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Long, Lesaux Elected to NAEd

By News editor on February 11, 2019 8:55 AM
Every year, the National Academy of Education honors scholars for their valuable contributions to educational research and policy development.

Dean Bridget Terry Long and Professor Nonie Lesaux have been elected to the National Academy of Education (NAEd) for their valuable contributions to educational research and policy development.

“This diverse group of scholars are being recognized for their extraordinary contributions to education research and policy. These leaders are at the forefront of those helping to improve the lives of students in the United States and abroad,” said NAEd President Gloria Ladson-Billing.

NAEd advances the highest quality education research and its use in policy and practice. Founded in 1965, the NAEd consists of U.S. members and foreign associates who are elected on the basis of outstanding scholarship related to education. Nominations are submitted by individual academy members once a year for review and election by the entire membership.

In addition to serving on expert study panels that address pressing issues in education, members are also deeply engaged in NAEd’s professional development programs such as the NAEd/Spencer Postdoctoral Fellowship Program and the NAEd/Spencer Dissertation Fellowship Program.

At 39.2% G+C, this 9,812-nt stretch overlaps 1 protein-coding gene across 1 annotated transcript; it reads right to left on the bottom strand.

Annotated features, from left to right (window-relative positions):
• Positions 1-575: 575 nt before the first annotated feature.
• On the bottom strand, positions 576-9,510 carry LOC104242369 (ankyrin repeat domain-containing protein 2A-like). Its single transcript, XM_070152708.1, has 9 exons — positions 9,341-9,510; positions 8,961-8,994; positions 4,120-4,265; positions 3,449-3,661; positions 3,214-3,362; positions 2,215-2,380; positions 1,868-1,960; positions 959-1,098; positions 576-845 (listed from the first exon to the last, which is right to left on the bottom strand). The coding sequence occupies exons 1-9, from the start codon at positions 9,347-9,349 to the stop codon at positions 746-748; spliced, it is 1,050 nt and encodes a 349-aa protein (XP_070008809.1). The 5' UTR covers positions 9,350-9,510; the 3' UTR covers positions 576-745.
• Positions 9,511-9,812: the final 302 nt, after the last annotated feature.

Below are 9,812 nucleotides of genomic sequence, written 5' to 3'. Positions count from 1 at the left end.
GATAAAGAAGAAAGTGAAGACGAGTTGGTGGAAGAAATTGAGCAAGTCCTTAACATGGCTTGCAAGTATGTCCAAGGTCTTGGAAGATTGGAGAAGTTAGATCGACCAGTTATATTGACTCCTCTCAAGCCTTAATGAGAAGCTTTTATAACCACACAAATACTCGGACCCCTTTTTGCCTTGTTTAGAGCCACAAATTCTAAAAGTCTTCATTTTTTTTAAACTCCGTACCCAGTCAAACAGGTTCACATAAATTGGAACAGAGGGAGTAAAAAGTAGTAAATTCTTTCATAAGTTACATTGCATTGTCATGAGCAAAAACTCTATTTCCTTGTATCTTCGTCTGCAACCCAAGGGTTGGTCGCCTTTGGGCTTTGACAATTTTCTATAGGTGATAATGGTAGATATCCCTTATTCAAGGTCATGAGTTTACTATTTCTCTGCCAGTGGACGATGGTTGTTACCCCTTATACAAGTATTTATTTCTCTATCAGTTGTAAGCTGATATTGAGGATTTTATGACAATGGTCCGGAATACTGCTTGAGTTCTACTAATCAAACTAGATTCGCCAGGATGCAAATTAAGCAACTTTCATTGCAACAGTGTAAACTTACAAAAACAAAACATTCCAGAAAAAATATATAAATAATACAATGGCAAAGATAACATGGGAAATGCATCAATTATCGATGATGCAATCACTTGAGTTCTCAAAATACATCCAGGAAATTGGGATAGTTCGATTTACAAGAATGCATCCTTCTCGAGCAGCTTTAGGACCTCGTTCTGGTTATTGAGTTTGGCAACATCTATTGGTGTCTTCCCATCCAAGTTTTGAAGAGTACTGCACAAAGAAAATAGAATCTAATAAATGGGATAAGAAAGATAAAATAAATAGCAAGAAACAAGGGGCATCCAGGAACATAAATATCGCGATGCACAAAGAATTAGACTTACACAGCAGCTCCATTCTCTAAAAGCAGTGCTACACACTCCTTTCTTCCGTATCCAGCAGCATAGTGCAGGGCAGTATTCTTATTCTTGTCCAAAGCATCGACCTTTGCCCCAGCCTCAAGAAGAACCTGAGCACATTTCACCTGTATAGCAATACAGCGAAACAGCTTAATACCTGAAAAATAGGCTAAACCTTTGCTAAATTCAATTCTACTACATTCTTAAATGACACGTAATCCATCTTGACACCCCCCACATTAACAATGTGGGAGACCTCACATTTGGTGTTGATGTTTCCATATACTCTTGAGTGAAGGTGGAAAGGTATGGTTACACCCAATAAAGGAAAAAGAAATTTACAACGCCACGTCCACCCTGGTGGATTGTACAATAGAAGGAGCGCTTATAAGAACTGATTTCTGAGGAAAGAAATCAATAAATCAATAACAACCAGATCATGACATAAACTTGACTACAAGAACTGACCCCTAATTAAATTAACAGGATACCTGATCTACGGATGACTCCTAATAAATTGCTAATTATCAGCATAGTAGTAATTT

HGSE alumni Sylvia Hurtado, Ed.M.'83, professor at UCLA's Graduate School of Education & Information Sciences; and William Penuel, Ed.M.'92, professor at Univeristy of Colorado, Boulder's School of Education, were also elected to the NAEd.

Long and Lesaux will join 14 other newly elected education leaders, including Hurtado; Penuel; Alfredo Artiles, Arizona State University; Arnetha Ball, Stanford University; Rami Benbenishty, Bar Ilan University; Howard Bloom, MDRC; John Fantuzzo, University of Pennsylvania; Diana Hess, University of Wisconsin-Madison; Joseph Krajcik, Michigan State University; Teresa McCarty, UCLA; Laura Perna, University of Pennsylvania; Cybele Raver, New York University; Diane Whitmore Schanzenbach, Northwestern University; and Stanton Wortham, Boston College.